My dad and godfather, Mike, at a Spanish Coffee making contest. And yes, that’s me using a garter as a headband.
My parents were both bartenders when I was growing up. I think my mom ended up in the job because all she wanted to do out of college was party, but my Dad was born to be a bartender. He loves people, he’s loud, and he’s not afraid to jump onto the bar top and sing “Happy Birthday” at an embarrassing volume, through a stolen megaphone. When I was younger, he was famous for this, and actually mentioned, mockingly (or perhaps I should say jealously), in the menu of competing restaurants.
So when I was a little kid, and people told me, “You know, your dad is the best bartender in Eugene,” I not only believed them, I took it for granted. (To the right: I bar-backed for my dad at a private party when I was fifteen years old.)
I think I was twelve or so when Dad started studying for his real estate license. To this day, I have no idea why he chose real estate as a second career, but after a year or two, he started working a second job as a realtor during the day, while continuing to bartend at night. He kept working two jobs all through my years in high school, and then through college. He only retired from bartending a handful of years ago, and then he threw all of his considerable energy into real estate, and he seemed as meant for that as he had been for bartending. He probably works more hours of the day then most people who get paid overtime, but he likes houses, and more than that, he likes helping people find homes they love, so it doesn’t seem like he’s working all that hard most of the time, just that he’s busy doing something he enjoys.
So when people told me, “You know, your dad is the best realtor in Eugene,” I kinda thought, well Duh.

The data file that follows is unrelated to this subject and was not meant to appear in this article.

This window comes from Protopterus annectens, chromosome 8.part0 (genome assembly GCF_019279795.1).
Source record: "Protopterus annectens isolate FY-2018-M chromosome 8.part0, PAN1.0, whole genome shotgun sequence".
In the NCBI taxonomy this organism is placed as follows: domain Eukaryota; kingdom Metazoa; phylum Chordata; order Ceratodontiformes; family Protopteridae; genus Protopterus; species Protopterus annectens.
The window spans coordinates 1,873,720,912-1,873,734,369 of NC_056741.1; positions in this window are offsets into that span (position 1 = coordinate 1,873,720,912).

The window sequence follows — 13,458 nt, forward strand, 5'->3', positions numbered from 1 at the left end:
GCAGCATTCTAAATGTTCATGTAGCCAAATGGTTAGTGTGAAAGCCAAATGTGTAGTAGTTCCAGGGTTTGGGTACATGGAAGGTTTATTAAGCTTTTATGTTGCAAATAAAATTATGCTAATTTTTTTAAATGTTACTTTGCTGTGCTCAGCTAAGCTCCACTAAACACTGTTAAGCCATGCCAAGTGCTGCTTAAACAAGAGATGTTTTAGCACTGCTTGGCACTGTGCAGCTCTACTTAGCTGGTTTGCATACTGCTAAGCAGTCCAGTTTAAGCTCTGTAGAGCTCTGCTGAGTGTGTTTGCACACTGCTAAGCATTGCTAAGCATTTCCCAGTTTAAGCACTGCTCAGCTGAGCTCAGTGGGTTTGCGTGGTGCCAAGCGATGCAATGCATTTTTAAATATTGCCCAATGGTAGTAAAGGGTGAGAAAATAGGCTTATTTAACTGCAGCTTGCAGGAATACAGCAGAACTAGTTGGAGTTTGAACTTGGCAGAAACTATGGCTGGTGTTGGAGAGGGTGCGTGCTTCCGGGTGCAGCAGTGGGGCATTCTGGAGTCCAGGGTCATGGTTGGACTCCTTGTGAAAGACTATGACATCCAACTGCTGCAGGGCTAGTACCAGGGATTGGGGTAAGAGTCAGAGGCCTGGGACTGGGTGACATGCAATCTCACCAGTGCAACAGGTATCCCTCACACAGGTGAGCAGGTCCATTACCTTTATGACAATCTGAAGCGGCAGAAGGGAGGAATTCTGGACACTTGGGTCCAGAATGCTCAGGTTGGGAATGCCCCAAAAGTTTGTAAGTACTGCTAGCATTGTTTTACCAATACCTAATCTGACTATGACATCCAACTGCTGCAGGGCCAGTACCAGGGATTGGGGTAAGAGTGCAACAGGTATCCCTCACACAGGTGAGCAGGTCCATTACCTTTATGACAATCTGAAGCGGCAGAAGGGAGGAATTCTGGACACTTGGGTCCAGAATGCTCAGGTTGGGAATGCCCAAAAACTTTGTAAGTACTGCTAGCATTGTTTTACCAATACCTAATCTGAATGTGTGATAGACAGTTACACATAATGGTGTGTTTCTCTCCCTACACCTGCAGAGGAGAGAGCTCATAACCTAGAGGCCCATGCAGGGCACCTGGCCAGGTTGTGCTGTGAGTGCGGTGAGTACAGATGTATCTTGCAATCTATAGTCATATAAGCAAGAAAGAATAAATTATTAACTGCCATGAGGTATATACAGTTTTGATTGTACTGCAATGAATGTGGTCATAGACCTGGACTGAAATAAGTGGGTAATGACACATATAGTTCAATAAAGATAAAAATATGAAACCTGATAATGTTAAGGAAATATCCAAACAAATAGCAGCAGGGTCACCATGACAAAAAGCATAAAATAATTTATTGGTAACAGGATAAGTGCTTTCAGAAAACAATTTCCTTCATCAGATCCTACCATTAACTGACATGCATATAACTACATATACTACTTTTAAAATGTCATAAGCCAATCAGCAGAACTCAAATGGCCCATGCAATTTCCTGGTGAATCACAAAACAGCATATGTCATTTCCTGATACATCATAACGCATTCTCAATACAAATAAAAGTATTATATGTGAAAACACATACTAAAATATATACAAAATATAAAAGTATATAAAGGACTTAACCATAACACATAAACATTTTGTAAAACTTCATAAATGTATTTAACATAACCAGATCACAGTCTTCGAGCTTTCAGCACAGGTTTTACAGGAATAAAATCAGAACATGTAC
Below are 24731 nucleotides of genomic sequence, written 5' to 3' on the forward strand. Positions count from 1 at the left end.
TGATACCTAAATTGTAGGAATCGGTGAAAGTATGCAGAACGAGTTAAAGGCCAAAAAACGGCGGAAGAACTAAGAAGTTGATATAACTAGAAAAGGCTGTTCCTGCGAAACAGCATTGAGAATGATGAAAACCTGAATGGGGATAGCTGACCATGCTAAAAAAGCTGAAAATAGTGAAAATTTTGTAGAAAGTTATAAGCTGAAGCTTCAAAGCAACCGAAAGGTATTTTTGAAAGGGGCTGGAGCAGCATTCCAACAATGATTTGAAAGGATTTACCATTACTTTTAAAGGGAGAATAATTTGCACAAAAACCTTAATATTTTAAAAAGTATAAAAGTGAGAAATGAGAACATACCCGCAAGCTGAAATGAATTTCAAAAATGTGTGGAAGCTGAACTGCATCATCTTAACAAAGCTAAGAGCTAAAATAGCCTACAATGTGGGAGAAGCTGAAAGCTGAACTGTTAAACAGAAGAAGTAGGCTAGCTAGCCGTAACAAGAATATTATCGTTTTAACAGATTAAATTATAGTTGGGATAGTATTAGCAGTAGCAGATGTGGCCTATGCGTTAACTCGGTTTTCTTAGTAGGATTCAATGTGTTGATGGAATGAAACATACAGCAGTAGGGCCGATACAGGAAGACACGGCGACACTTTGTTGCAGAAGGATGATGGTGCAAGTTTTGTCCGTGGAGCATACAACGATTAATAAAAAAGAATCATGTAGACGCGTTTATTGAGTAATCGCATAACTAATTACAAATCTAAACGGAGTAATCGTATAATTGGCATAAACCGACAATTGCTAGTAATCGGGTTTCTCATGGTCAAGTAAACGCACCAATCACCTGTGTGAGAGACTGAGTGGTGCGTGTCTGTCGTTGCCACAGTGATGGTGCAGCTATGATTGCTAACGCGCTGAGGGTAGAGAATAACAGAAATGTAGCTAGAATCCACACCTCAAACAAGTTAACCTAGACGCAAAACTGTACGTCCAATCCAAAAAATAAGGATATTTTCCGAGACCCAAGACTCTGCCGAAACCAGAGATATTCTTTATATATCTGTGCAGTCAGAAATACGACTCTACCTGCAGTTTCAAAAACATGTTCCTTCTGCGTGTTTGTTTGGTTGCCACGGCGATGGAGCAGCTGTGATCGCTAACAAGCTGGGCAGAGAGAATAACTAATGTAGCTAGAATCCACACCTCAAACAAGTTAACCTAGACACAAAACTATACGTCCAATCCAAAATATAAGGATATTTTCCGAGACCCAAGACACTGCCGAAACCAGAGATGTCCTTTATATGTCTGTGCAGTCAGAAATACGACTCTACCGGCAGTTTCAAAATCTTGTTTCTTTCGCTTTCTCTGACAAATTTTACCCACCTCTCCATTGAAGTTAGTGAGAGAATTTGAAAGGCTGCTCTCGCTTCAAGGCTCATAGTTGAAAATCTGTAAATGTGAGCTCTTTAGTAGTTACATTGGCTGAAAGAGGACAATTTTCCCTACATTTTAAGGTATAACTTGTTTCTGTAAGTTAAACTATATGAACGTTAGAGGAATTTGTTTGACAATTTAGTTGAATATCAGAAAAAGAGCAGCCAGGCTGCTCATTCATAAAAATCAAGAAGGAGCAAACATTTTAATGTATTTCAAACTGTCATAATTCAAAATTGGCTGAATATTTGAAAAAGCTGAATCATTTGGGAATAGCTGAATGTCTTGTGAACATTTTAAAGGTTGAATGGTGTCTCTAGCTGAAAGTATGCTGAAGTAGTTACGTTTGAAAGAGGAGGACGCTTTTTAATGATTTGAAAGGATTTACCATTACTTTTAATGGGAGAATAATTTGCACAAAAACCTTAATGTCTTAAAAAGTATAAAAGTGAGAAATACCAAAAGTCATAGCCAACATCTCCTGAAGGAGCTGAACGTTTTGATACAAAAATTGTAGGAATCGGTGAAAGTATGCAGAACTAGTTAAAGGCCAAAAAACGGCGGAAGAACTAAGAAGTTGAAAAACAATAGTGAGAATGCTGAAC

I guess he probably wasn’t, (Though, in his day, he obviously really WAS the best bartender, again, Duh.) this is just something people who liked my dad said to be nice. Especially while he was still bartending and they were sitting at the bar after a few drinks.
Well, until a couple weeks ago anyway.
Dad was named Eugene Realtor of the Year for 2011. Apparently this is a pretty big deal, especially in his Remax office, where they’ve been trying to oust the returning champion (from a different company) for several years. Dad’s boss Kevin, knowing Dad was in the running, kept bugging a friend Judy (who had an in with the committee that selected the winner) to find out who won, finally stating: “If I knew Colin (my dad) won, I’d fly his daughter and grandson out as a surprise.”
Judy called his bluff.
So, Ender and I found ourselves hiding in plain sight at the Eugene Hilton, (above: Ender trying to blend in) waiting to show up when Dad got the award.
Dad had called me on the way to the banquet, just to chat, and told me he had to go when he got there. I was nursing in the hotel at the time, and told Dad to call me back later if he felt like it, since I didn’t really have much of anything going on beyond taking care of Ender.
At first, Dad probably had a hunch that he might win this year, but Mom managed to throw him off course, because Dad knew that they always have the spouses at the awards banquet.
Dad asked her if they’d called to invite her, and she said no, so Dad knew he hadn’t won this year.
Ender and I were hiding in the hall, so I didn’t get to hear them making fun of him, or surprising him with the award, but I heard the very end when they asked if he could think of anything that would make the moment any better.
I think they’d hinted that I was here, because he was already both stunned and confused, and didn’t manage to answer before they brought me out.